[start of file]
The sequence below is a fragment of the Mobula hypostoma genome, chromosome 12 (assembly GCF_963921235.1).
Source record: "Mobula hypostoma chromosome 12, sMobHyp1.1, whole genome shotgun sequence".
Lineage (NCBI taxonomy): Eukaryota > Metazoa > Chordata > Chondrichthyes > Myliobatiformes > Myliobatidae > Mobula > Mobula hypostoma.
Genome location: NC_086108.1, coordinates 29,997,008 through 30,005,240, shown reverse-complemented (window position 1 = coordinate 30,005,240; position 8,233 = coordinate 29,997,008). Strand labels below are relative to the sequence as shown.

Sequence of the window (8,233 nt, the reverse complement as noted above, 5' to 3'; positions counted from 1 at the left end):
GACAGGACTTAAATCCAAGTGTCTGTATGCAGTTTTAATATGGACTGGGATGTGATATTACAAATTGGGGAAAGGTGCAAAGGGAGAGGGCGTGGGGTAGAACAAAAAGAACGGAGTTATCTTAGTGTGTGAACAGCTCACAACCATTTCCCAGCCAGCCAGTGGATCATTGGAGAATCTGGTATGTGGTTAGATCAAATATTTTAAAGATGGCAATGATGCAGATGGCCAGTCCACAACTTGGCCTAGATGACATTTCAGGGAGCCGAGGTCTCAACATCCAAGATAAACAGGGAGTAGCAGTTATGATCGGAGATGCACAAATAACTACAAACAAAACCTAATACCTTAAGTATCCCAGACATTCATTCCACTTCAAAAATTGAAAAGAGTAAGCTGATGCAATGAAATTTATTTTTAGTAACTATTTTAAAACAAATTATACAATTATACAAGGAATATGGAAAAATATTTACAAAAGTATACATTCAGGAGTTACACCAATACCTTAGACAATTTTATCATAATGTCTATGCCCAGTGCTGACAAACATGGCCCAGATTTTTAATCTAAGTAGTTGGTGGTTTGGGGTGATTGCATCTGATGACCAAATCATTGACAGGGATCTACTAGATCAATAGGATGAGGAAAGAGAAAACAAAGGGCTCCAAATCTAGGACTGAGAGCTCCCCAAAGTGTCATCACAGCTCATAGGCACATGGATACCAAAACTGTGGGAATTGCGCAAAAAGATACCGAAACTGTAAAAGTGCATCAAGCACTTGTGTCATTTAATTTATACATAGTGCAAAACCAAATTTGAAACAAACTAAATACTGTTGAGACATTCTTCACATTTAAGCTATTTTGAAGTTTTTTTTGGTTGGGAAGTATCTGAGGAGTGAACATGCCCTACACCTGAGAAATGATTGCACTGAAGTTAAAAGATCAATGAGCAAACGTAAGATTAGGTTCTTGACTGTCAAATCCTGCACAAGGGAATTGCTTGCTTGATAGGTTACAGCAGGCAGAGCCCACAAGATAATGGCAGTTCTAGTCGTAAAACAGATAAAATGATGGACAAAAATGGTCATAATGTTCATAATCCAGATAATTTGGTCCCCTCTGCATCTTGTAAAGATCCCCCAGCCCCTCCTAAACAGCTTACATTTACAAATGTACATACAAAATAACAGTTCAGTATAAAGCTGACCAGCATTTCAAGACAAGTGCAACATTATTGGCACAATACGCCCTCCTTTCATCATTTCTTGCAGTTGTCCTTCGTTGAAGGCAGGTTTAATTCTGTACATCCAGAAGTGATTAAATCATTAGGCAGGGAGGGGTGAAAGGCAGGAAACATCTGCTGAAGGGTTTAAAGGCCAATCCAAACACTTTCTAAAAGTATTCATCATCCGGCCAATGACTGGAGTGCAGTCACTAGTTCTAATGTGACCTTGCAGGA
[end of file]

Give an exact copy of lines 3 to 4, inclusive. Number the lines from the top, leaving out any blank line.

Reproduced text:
Lineage (NCBI taxonomy): Eukaryota > Metazoa > Chordata > Chondrichthyes > Myliobatiformes > Myliobatidae > Mobula > Mobula hypostoma.
Genome location: NC_086108.1, coordinates 29,997,008 through 30,005,240, shown reverse-complemented (window position 1 = coordinate 30,005,240; position 8,233 = coordinate 29,997,008). Strand labels below are relative to the sequence as shown.